How to Start an LLC in California

A limited liability company (LLC), among other benefits, offers liability protection and tax benefits.

These eight steps will get your California LLC started if you have decided that an LLC is the best business structure for you.

1. Name your California LLC

Before you can register an LLC, you will need to choose a name for your articles.

California's naming requirements must be met. These are the most important requirements you should keep in mind.

Additional considerations

2. Select your registered agent

California law requires that you appoint an agent registered for your LLC.

A registered agent is an individual or entity that can receive service of process, official legal documents and notices for your LLC. This person or entity will receive legal documents, tax forms, and notice of lawsuits on behalf of the LLC.

You can be a registered agent or an entity offering a registered agent service. These criteria must be met:

3. Prepare and file articles for your organization

Articles of Organization are a document that establishes your LLC and provides basic information. California's Articles of Organization are filed using Form LLC-1.

To properly register California LLC, prepare Articles of Organization. Although it may sound daunting, it is actually quite easy. All you have to do is fill out an online form and submit it. It can also be sent by mail.

The following information is necessary to prepare your articles:

The secretary of state will review your filing once you have filed your Articles. The LLC is legal if the articles are approved. California allows you to submit your application by regular mail, online or in person.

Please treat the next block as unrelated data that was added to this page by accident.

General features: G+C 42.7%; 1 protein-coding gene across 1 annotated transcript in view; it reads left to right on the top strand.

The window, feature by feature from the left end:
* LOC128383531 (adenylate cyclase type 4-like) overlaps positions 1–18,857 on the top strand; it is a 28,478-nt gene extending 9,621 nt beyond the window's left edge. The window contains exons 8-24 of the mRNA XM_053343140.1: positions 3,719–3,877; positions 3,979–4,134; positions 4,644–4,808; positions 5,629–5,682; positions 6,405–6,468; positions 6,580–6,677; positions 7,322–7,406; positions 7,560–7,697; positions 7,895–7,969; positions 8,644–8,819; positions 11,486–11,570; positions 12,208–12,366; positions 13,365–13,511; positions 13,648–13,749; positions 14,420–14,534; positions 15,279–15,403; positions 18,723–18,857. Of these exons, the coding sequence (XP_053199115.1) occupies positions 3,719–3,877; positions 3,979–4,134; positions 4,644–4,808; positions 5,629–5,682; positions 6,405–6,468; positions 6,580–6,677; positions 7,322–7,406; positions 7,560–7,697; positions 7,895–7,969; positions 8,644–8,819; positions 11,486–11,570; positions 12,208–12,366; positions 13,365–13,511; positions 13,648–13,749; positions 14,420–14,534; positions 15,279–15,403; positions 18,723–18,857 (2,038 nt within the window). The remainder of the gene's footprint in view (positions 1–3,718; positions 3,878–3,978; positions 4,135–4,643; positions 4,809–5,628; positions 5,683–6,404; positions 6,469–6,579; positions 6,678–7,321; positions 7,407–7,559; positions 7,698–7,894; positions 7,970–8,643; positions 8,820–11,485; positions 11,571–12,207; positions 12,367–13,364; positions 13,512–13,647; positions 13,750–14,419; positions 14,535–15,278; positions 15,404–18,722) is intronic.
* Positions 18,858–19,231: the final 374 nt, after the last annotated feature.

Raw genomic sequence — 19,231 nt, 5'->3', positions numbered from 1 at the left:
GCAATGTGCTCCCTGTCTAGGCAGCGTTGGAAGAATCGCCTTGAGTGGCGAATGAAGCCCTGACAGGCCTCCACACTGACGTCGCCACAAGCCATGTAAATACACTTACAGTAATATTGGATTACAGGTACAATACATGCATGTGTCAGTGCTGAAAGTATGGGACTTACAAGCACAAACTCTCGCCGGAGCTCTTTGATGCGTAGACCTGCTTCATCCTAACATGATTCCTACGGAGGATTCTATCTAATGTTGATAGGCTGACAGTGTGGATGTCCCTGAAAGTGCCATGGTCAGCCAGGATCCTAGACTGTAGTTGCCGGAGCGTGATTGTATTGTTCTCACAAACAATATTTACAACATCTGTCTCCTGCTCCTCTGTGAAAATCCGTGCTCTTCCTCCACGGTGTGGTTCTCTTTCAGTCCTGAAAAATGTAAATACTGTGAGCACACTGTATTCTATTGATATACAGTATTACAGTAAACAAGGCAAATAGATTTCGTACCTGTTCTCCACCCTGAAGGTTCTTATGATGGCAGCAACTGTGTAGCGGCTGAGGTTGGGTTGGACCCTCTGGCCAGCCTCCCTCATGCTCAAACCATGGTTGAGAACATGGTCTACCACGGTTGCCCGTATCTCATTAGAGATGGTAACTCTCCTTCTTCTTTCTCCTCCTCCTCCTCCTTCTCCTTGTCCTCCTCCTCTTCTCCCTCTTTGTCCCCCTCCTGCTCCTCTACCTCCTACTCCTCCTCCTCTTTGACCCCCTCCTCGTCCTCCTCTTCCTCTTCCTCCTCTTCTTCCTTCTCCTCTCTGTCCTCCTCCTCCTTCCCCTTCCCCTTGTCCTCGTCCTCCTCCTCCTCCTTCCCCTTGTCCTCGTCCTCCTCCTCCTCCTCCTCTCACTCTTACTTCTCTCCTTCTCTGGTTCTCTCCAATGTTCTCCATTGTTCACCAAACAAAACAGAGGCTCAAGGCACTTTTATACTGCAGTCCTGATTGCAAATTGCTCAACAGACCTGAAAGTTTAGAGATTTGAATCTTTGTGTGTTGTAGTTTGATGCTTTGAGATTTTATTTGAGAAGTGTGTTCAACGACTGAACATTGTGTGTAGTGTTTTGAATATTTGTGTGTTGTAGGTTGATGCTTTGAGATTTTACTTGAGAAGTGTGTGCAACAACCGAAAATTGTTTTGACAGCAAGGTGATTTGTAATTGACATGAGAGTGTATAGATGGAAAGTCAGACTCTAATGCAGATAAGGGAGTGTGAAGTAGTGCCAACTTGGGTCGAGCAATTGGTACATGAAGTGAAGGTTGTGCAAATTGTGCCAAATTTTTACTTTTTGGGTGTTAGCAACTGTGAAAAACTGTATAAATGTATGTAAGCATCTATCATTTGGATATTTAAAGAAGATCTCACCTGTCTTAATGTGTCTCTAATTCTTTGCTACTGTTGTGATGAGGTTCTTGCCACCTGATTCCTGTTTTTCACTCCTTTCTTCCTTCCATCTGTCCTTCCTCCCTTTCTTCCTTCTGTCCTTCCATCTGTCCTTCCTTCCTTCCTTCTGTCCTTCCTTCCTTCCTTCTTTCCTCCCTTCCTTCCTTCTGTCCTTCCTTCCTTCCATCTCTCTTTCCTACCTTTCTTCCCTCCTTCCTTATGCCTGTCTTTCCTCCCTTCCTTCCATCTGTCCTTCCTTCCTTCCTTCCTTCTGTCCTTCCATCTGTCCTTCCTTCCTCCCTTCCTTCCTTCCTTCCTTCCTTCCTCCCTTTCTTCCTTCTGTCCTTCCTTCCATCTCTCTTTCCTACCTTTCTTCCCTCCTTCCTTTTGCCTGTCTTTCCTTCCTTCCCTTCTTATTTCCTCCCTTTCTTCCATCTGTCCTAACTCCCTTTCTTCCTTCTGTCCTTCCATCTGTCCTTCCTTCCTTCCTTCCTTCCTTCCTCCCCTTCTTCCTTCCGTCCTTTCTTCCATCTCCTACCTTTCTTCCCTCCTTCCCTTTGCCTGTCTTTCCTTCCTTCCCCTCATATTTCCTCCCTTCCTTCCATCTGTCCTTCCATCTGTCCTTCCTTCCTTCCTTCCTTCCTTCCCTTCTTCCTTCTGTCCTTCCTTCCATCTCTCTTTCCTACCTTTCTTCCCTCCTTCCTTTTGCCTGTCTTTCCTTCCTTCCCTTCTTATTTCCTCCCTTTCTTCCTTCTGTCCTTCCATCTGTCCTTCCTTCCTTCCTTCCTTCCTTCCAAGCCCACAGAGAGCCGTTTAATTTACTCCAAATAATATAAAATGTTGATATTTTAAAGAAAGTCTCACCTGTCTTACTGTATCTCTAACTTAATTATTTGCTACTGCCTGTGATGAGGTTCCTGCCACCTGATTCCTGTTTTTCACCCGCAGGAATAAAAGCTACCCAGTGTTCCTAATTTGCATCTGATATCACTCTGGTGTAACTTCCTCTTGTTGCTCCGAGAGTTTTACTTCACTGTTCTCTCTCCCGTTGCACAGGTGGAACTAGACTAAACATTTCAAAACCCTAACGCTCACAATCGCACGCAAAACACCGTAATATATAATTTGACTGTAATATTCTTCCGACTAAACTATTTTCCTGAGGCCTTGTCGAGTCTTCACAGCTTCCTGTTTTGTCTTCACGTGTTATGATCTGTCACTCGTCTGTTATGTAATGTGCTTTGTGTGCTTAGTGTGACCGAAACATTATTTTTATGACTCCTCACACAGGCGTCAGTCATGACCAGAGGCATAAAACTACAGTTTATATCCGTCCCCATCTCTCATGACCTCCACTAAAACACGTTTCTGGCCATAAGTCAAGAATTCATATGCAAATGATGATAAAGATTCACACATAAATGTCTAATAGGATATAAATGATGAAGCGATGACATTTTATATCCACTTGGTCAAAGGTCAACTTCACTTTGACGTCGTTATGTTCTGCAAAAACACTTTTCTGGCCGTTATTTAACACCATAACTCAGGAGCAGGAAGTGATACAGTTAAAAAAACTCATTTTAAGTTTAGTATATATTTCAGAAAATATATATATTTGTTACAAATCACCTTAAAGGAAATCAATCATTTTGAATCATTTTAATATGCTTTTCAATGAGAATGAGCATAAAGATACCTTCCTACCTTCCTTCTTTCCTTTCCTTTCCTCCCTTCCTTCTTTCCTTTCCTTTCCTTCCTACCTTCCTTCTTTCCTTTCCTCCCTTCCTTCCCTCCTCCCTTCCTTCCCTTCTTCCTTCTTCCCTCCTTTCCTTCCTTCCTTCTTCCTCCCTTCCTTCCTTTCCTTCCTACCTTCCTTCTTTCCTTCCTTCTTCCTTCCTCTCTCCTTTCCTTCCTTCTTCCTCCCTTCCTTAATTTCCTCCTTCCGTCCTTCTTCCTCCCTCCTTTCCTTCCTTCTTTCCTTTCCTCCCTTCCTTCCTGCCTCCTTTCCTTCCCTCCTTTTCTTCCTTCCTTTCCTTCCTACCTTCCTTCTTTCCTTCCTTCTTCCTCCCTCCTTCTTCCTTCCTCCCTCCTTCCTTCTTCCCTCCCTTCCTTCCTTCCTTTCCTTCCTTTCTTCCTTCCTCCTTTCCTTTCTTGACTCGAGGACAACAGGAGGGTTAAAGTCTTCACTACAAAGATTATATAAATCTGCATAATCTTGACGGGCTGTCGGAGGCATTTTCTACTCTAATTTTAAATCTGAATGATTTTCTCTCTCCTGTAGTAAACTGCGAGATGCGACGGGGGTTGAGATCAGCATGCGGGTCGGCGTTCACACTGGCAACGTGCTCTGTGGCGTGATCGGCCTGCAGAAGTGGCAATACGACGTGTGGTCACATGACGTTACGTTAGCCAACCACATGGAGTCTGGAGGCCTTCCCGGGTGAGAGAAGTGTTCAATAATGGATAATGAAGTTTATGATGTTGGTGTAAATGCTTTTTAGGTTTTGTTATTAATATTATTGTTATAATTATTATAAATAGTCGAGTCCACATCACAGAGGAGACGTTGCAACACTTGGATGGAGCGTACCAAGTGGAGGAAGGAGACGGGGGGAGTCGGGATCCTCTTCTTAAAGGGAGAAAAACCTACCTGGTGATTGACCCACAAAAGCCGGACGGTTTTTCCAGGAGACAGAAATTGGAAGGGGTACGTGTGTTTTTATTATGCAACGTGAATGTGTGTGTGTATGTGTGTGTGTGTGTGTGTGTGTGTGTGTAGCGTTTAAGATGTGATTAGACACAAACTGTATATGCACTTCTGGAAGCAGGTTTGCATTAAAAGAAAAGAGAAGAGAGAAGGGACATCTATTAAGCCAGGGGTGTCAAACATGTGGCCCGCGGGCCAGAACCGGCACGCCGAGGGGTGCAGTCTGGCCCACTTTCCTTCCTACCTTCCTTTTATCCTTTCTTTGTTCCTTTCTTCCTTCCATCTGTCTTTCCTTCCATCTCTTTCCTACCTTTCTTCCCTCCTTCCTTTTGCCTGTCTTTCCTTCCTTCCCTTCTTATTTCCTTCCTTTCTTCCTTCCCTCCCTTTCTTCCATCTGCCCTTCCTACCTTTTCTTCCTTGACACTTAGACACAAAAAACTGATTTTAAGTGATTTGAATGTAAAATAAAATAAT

4. Receive a certificate from your state

After the LLC's documents have been filed and approved, the state will issue a certificate confirming that the LLC is officially established. Online filing is the fastest way to get your certificate.

This certificate will enable the LLC to get an Employer Identification Number, business licenses and a business bank account.

5. Make an operating agreement

An operating agreement describes the business model of your LLC.

California law requires that an LLC have an operating agreement. However, it does not have to be filed. It should be easily accessible. It is useful for many reasons, including the resolution of disputes over financial agreements or other potential litigation. The courts will make decisions based on state law and not necessarily in the best interests of the LLC or its members if there is no agreement.

The following are examples of operating agreements that can be included in an operating agreement:

6. Send a statement of information

All California LLCs must file a Statement Of Information with the California Secretary of State within 90 days after forming the LLC.

The following information is included in a Statement of Information:

7. Register for an employer identification number

To identify your LLC for tax purposes, the Internal Revenue Service assigns a nine-digit Employer ID Number (EIN). Your EIN can be obtained online or by mail through the IRS.

An EIN serves the following purposes:

8. Pay the annual franchise fee

An LLC must pay a $800 franchise fee to do business in California. This fee is payable regardless of whether the business earns any income. It is due each year.

An additional annual fee will be required if your LLC's annual gross revenue exceeds $250,000

For LLCs that were formed in California between 2021 and 2022 or 2023, there is an exemption. The new legislation exempts an LLC from California's $800 annual minimum franchise tax. The LLC must pay $800 for the second taxable fiscal year.

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